In a speech to the Association of European Journalists in Dublin, Mr McCreevy, who will shortly step down as internal market commissioner, said the French president’s recent “coming out” on EU matters had been instructive.
Pointing to Mr Sarkozy’s comment that the appointment of Michel Barnier to succeed him had been “a defeat for Anglo Saxon capitalism,” Mr McCreevy said: “President Sarkozy has laid to rest once and for all the myth that EU commissioners, certainly French ones, when they go to Brussels, are expected to leave aside their home member state national interests and political priorities and act exclusively in the community interest.
“What President Sarkozy’s statement tells us is that like many of his fellow countrymen, he does not see the European Commission as a commission for the advancement of European interests. “He sees it as a commission for the advancement of French interests.”
He added that the French president expected the French commissioner and his staff in the Berlaymont to behave as though they were an annex to the Élysée Palace. “But I think Mr Barnier is strong enough to resist such pressures,” added Mr McCreevy.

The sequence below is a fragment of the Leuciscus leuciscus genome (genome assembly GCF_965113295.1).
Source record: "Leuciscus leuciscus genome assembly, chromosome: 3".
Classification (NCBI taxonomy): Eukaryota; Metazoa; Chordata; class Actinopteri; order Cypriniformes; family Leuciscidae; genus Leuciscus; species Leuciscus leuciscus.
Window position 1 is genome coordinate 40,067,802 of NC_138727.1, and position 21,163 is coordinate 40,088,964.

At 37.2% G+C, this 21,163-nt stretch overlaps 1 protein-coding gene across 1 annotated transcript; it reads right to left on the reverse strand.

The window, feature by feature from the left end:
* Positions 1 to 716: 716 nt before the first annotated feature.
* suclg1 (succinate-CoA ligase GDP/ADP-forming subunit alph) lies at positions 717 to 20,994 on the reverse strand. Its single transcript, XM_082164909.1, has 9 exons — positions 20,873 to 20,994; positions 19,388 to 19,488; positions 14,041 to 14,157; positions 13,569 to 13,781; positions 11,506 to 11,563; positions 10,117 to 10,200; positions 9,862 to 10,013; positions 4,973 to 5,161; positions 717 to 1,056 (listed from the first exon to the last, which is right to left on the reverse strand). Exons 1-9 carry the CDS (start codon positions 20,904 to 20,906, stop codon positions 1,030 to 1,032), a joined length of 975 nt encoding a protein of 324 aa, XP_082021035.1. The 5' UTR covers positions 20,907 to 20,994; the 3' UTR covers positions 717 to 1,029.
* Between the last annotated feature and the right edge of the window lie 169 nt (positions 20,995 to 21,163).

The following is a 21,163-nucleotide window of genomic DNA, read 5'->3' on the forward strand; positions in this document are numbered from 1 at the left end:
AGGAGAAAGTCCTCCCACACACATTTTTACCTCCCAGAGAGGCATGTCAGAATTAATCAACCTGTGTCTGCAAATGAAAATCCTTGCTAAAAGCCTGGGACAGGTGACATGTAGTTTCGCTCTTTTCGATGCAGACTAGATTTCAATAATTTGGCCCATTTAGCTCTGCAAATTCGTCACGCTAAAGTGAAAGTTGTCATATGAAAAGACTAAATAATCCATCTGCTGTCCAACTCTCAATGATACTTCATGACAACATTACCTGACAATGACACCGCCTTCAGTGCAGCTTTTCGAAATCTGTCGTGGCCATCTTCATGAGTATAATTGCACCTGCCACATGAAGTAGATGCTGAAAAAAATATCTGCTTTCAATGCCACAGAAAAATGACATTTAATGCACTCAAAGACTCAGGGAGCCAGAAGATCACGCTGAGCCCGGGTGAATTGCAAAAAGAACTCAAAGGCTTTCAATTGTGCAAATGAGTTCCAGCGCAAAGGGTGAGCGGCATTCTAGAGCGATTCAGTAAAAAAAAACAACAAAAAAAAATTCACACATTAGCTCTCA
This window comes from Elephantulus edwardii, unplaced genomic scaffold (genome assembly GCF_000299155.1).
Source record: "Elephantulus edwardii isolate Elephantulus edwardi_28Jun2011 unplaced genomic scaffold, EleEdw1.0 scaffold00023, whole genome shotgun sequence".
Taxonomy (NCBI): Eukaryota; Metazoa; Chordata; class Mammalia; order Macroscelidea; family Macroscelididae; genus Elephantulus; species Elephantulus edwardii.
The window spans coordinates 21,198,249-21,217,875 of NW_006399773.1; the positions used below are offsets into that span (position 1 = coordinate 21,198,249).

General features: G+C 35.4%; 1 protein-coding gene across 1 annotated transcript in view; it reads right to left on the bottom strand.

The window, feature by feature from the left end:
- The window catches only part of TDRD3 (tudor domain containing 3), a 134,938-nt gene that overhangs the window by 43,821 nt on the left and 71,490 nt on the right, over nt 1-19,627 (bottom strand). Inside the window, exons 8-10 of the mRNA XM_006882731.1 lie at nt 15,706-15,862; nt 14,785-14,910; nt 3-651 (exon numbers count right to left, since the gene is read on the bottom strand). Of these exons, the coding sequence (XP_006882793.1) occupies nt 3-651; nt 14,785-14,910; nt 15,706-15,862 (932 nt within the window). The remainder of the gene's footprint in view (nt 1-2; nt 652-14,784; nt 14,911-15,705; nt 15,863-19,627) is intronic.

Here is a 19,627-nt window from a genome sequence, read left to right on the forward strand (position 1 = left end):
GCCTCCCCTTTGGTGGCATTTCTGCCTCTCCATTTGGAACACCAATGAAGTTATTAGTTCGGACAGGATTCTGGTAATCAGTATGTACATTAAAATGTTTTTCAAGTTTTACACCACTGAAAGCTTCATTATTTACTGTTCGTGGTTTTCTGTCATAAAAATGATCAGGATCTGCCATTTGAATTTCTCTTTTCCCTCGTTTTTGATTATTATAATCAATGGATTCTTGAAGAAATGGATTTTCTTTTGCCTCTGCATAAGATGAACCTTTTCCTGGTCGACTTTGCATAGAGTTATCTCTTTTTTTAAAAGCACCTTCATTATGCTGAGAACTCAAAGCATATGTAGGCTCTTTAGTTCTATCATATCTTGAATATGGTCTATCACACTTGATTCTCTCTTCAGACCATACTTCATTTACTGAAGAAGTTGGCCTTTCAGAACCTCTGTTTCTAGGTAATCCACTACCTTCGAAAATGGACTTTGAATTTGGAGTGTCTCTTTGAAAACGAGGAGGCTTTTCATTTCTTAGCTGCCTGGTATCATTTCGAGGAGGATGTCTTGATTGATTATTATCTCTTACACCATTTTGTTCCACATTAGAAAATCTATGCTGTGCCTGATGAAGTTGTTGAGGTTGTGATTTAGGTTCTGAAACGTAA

However, he went on to underline what he saw as the extent of French influence in Brussels and the wider world over financial regulation, supervision and policy making.
“The influence of France in Brussels is impressive, though. People forget that the Brussels bureaucracy was designed by the French almost as a copy of how the administration in Paris works.
“This has over the years given the French a huge advantage in knowing how to pull the levers of power. And if you look around the commission you will see that the French have been masters in getting their key people into some of the most powerful posts,” said Mr McCreevy.
“As my successor as commissioner for the internal market Mr Barnier will have responsibility for all European financial services, accounting, auditing, company law, corporate governance, services of general interest, patents, intellectual property rights, public procurement and the transatlantic financial dialogue.
“But the tactical positioning and influence of the French in all of these areas and other tangential areas stretches far beyond the European Commission.”
He said that in all the major areas of finance, services, trade, EU monetary policy and central bank leadership the French “have scooped the pool, lock, stock and barrel”.
“So I salute President Sarkozy and his colleagues in the French foreign service and the finance ministry for their extraordinary deftness and diplomatic and tactical coups,” said Mr McCreevy.